8. The increasing demand for total joint replacement procedures is driving the global hip and knee orthopedic surgical implants market, which is expected to grow at a compound annual growth rate of 9.54 percent to reach $34.57 billion by 2022, analysis by Medical Market Research shows. Zimmer Biomet is the leading player in the market.
9. In April 2016, The Joint Commission awarded its first ever Advanced Certification for Total Hip and Total Knee Replacement. Thomas Jefferson University Hospital in Philadelphia received the distinction, which shows the hospital's commitmet to providing safe and efficient care to its total hip and knee replacement patients.
10. A new area of total joint replacement procedures is the minimally invasive knee replacement procedure, according to Ortho Info. The MIS procedure is performed through a shorter incision — 4 to 6 inches versus 8 to 10 inches for traditional knee replacements. The benefits of this procedure include less damage to soft tissues, which leading to a quicker, less painful recovery. However, more research on the long-term function and durability of the implants is needed.
11. Several hospitals around the country are piloting bundled payment programs for total joint replacement. San Antonio-based Baptist Health System lowered expenditures on total joint procedures, without complications, by 20.8 percent after implementing a bundled payments program, according to a study published in JAMA. Expenditures for patients with complications decreased 13.8 percent from $38,537 to $33,216. The study included 3,942 patients who underwent joint replacement at the health system from July 2008 to June 2015.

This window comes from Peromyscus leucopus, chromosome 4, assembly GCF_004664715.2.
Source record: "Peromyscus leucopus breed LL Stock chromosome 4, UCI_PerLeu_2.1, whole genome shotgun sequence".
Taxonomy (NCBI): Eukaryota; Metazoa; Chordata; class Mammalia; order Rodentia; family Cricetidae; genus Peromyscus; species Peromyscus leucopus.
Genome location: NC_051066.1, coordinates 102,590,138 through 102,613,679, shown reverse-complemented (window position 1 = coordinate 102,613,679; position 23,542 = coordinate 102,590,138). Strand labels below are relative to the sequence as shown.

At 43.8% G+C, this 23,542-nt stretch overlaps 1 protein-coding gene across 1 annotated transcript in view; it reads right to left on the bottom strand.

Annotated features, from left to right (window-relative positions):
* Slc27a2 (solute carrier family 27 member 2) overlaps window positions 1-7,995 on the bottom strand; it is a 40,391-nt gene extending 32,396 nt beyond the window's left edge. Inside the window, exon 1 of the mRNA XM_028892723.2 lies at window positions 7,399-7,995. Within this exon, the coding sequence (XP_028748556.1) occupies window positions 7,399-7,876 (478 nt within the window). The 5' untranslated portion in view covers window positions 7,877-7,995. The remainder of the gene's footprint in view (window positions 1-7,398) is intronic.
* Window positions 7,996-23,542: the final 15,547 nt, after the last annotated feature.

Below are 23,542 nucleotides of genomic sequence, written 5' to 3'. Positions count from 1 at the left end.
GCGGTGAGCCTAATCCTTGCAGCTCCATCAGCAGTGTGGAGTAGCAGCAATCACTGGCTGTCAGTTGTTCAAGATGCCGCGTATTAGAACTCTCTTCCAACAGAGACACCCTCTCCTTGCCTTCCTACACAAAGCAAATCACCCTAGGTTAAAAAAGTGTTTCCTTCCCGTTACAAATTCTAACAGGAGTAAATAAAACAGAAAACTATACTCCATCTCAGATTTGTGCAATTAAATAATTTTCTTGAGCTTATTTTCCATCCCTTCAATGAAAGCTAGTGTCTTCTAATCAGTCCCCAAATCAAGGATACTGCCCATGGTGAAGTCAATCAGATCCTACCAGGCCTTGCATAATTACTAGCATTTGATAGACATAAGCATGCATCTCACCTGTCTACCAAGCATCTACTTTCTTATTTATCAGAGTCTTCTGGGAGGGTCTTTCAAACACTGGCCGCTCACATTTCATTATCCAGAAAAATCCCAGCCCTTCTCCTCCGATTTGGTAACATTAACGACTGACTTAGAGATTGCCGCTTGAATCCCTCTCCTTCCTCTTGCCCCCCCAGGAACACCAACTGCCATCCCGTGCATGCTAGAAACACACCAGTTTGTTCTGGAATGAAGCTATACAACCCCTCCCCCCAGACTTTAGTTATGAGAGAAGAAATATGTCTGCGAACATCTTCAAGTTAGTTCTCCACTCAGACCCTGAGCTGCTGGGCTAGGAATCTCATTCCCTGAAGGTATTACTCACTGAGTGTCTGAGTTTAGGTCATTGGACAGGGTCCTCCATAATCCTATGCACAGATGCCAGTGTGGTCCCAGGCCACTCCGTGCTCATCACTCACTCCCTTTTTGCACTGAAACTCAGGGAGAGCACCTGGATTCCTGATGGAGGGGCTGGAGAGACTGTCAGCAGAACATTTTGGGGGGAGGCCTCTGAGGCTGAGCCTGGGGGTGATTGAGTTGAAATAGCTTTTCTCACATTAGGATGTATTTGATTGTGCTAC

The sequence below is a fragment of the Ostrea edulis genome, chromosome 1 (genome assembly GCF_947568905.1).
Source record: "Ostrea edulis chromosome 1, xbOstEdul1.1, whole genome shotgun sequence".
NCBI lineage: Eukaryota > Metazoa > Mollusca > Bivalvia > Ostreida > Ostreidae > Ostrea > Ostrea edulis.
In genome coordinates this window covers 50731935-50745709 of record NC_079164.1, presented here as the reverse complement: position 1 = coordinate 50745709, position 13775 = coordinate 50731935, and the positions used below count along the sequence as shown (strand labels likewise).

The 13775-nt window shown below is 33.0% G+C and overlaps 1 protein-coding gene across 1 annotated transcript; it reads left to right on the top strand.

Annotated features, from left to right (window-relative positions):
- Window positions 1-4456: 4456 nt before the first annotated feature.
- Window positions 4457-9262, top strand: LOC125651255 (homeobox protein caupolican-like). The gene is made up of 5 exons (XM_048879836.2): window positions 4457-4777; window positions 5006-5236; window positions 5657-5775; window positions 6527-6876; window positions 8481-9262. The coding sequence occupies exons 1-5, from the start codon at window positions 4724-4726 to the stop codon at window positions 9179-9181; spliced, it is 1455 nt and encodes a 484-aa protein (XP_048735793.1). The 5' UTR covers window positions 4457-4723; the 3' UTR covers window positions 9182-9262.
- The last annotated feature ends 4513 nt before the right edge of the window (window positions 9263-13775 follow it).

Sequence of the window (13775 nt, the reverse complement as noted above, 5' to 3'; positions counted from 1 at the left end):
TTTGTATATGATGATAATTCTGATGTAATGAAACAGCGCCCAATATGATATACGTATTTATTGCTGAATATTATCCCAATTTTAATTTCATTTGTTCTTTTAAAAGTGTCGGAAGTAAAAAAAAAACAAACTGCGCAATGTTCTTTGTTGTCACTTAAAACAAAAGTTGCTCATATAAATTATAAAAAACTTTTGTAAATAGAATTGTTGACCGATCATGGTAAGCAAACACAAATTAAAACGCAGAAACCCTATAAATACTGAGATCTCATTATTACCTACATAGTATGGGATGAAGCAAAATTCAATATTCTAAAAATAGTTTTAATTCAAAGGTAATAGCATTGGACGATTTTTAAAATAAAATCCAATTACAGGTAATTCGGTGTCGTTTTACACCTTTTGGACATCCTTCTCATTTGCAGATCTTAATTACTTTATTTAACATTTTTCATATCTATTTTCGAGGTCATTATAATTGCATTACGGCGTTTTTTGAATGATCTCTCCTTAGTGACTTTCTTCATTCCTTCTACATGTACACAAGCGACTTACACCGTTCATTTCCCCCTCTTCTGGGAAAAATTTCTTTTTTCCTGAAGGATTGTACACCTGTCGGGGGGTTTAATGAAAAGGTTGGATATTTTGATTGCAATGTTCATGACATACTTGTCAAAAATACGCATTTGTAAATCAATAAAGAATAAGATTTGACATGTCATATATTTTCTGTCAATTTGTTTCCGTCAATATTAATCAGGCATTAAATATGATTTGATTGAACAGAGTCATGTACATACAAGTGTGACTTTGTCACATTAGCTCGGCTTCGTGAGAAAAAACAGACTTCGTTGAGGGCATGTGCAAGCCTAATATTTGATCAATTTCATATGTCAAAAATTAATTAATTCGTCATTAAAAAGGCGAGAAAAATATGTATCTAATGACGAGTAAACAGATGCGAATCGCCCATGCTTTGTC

12. A study, published in 2016 in Academic Emergency Medicine, found that emergency department visits are frequent following total joint replacements. Researchers studied total joint replacement cases performed in Texas in 2011 and 2012, which would have been eligible for inclusion in CMS' new Comprehensive Care for Joint Replacement program. Of the 50,838 total joint replacement cases examined, there were 12,747 emergency department visits by 9,299 patients.
13. The Comprehensive Care for Joint Replacement model, developed by the Center for Medicare and Medicaid Innovation, went into effect on April 1, 2016, for 794 hospitals located in 67 metropolitan statistical areas throughout the country. The total Medicare payment in CJR per episode was $25,565 with 39 percent tied to post-discharge care, according to an Avalere analysis.
14. In September and October 2016, CMS released the first and second data feeds for the CJR model, respectively. DataGen, a Rensselaer, N.Y.-based healthcare data analytics and policy firm, analyzed the two feeds that offer a broad picture of comprehensive claims data for 3,660 total joint episodes between April and September 2016. According to DataGen, the aggregate spending of the 57 hospitals came in 6 percent under target.
15. CMS was set to expand the reach of its total joint replacement bundled payment program in 2017, but the Congressional Research Services issued a memo shortly after President Donald Trump took office in January, halting new regulations that had been published on the Federal Register but not implemented. The regulations were postponed for 60 days.